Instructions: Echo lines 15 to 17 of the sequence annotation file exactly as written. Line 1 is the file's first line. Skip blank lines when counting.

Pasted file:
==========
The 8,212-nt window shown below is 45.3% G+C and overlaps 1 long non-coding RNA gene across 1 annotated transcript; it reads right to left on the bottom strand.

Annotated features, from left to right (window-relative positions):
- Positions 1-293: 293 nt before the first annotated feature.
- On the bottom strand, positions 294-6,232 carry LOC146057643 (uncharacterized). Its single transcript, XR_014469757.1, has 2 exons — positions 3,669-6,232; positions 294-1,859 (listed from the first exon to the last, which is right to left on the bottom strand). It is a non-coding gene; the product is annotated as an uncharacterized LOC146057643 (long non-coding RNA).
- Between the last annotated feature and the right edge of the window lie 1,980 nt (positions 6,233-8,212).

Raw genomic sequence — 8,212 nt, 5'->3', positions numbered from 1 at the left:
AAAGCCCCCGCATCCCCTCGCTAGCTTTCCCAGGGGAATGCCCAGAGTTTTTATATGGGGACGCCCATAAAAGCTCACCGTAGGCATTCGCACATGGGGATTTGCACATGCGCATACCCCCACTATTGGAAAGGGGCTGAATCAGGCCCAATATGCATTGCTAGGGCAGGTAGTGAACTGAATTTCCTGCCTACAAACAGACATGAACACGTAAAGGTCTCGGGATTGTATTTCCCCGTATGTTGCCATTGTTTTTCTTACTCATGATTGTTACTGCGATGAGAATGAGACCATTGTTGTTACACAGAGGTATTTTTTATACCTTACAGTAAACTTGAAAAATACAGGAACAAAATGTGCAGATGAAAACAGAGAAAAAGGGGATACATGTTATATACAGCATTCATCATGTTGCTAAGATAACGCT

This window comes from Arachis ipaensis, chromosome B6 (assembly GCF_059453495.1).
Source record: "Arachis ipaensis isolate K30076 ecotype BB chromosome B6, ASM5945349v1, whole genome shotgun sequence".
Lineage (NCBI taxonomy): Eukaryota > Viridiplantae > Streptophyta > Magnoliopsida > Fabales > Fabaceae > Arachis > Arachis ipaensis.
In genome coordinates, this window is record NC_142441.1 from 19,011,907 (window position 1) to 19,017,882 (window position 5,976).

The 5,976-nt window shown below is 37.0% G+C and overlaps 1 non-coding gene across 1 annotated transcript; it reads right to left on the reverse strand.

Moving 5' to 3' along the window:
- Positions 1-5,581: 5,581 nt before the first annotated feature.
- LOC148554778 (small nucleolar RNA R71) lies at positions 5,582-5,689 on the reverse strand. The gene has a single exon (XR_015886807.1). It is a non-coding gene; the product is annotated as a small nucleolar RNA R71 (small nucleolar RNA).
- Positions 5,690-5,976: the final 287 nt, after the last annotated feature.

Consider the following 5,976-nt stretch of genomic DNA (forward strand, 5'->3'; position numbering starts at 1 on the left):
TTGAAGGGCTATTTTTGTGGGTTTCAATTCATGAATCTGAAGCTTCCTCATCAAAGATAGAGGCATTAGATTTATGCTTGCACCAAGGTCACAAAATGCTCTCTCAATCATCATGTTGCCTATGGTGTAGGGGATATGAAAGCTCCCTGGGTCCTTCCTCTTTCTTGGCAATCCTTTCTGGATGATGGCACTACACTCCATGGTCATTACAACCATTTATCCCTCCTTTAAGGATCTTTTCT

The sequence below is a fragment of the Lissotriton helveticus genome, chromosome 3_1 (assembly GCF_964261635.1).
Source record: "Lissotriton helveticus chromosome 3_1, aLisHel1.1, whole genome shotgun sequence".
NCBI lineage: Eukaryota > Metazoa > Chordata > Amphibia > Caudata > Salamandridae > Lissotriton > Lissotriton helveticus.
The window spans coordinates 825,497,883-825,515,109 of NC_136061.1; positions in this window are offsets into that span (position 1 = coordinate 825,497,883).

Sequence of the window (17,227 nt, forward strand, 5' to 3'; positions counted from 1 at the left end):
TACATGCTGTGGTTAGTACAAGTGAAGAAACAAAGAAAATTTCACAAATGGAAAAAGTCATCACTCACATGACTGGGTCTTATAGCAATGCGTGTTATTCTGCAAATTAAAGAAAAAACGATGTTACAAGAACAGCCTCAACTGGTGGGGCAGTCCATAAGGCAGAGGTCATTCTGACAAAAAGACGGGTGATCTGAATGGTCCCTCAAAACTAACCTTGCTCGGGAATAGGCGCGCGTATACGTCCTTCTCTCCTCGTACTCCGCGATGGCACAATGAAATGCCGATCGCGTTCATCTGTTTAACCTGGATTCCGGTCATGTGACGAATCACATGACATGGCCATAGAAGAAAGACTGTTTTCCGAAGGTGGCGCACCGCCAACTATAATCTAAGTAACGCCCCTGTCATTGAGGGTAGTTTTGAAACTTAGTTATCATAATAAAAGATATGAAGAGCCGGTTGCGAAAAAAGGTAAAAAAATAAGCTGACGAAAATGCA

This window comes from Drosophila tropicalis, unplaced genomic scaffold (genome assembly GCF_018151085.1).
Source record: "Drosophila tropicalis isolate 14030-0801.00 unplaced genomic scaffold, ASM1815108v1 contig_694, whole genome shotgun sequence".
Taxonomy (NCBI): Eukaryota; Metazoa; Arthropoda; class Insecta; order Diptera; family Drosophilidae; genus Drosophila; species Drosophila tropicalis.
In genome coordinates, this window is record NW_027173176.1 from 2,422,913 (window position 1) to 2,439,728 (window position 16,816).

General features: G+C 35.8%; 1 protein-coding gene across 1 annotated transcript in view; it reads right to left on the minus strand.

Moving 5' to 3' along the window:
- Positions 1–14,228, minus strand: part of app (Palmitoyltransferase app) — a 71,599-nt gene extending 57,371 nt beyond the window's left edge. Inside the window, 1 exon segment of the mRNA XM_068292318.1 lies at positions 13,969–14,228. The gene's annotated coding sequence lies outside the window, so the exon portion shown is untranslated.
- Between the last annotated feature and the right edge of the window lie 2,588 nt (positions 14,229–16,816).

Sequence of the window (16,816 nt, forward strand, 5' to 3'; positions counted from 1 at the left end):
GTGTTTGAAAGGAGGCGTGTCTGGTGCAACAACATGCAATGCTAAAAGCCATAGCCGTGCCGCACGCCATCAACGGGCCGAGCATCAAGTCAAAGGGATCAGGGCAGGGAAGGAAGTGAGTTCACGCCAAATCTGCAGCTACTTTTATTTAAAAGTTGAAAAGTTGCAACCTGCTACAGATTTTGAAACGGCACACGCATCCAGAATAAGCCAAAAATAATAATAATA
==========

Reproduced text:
- LOC148554778 (small nucleolar RNA R71) lies at positions 5,582-5,689 on the reverse strand. The gene has a single exon (XR_015886807.1). It is a non-coding gene; the product is annotated as a small nucleolar RNA R71 (small nucleolar RNA).
- Positions 5,690-5,976: the final 287 nt, after the last annotated feature.

Consider the following 5,976-nt stretch of genomic DNA (forward strand, 5'->3'; position numbering starts at 1 on the left):